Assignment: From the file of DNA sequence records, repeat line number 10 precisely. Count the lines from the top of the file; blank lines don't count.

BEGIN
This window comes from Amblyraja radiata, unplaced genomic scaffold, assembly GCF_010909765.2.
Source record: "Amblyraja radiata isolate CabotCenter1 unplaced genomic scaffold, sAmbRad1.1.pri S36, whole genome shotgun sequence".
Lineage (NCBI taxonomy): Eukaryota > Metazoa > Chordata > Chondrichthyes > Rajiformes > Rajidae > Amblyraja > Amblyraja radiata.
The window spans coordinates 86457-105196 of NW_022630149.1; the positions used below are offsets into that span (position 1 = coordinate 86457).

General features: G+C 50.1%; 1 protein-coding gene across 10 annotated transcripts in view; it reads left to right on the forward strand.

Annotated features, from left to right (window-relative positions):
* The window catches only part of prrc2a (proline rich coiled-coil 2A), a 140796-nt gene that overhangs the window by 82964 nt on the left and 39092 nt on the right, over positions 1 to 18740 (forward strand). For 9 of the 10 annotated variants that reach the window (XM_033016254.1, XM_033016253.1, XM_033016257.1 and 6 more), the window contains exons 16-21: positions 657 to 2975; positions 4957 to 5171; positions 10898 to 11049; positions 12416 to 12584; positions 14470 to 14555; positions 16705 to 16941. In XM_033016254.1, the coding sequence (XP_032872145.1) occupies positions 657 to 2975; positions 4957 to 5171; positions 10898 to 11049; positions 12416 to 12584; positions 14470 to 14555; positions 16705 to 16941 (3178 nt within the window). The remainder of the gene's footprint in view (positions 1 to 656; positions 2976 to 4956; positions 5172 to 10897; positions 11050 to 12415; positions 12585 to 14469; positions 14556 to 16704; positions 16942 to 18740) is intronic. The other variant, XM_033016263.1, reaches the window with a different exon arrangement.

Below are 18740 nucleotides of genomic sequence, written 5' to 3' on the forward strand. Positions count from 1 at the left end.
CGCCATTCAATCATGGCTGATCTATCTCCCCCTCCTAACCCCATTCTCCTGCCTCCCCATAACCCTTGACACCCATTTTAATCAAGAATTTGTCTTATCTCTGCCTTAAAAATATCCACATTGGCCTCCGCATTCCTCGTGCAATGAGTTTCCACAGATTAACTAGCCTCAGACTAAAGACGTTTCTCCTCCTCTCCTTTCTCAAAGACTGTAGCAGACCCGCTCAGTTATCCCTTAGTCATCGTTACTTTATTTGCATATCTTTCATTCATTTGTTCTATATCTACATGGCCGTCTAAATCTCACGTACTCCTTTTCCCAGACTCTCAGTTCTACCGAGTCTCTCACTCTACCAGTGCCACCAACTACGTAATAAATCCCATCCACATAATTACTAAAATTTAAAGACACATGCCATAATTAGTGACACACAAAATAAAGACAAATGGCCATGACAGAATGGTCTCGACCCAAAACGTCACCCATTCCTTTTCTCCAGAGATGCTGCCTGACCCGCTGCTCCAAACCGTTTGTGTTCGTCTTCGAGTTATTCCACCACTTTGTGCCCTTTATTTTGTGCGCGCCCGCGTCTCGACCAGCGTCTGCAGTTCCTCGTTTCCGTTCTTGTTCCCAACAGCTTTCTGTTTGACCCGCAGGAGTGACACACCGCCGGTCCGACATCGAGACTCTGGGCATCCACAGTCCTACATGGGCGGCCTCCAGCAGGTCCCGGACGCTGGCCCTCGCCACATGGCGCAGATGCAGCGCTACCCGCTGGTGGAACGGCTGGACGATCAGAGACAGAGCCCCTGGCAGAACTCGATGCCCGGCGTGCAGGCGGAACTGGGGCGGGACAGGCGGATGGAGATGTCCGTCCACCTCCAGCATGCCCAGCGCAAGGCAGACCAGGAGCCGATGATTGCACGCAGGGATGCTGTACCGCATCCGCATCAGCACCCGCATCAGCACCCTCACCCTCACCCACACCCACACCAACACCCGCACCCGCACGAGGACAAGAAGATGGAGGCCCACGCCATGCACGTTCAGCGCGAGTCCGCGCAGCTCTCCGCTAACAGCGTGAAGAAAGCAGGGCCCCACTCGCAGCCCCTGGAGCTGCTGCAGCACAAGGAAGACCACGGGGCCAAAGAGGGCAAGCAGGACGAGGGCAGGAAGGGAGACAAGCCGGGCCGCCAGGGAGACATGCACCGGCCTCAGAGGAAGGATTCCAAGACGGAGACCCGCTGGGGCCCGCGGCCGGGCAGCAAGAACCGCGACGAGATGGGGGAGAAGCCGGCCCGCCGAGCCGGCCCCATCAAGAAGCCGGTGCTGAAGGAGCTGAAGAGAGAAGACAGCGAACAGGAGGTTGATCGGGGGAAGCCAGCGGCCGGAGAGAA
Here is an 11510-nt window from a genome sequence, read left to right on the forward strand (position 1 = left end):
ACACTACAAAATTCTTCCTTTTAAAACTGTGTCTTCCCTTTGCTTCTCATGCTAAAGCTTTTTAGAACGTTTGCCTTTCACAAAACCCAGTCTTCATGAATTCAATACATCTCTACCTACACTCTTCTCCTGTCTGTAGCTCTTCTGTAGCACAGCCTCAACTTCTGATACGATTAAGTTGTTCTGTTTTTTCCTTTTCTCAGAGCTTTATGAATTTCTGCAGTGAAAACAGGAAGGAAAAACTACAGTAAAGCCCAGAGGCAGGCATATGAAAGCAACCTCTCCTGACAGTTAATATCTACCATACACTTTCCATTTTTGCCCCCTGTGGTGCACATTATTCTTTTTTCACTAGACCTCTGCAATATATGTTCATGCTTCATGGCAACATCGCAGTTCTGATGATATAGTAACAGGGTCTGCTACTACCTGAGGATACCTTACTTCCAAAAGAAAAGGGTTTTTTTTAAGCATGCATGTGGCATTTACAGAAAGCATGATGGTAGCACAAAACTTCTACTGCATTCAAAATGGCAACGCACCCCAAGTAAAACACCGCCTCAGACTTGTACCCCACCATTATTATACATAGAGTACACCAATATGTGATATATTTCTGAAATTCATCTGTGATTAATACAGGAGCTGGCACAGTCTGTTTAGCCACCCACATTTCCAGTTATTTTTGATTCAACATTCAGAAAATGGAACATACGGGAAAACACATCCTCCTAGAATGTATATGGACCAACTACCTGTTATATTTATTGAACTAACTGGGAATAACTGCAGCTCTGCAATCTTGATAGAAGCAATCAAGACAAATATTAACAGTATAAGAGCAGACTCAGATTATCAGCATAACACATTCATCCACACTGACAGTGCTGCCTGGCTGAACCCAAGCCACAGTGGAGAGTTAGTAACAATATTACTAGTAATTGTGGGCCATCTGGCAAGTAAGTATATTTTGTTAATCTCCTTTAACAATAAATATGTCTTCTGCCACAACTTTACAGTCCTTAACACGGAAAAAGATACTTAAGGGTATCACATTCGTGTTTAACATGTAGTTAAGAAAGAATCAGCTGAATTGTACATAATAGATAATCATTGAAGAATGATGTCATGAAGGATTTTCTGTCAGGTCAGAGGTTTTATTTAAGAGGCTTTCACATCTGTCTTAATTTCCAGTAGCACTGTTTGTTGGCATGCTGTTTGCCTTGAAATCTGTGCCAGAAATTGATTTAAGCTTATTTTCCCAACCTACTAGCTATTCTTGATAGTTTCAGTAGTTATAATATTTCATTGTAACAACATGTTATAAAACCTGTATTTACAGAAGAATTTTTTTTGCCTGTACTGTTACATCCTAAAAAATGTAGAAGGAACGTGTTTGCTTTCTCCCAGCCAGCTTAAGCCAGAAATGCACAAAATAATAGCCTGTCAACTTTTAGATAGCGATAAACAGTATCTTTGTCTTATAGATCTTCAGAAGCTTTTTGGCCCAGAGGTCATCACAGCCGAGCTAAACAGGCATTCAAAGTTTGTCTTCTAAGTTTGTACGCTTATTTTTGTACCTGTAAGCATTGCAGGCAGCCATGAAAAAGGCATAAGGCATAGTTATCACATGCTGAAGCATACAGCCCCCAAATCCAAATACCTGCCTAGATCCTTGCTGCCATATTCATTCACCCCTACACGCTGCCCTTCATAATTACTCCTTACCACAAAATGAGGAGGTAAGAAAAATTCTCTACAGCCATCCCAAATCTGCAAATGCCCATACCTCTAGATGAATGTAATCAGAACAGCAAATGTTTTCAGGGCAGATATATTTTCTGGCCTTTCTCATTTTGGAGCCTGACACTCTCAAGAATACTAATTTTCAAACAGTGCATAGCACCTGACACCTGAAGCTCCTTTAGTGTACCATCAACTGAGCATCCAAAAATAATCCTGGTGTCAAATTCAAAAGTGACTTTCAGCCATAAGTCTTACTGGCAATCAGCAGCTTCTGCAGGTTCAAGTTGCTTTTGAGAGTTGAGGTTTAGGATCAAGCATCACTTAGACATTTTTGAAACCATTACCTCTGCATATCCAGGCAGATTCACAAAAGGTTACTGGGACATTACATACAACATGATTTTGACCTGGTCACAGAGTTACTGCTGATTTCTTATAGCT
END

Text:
Here is an 11510-nt window from a genome sequence, read left to right on the forward strand (position 1 = left end):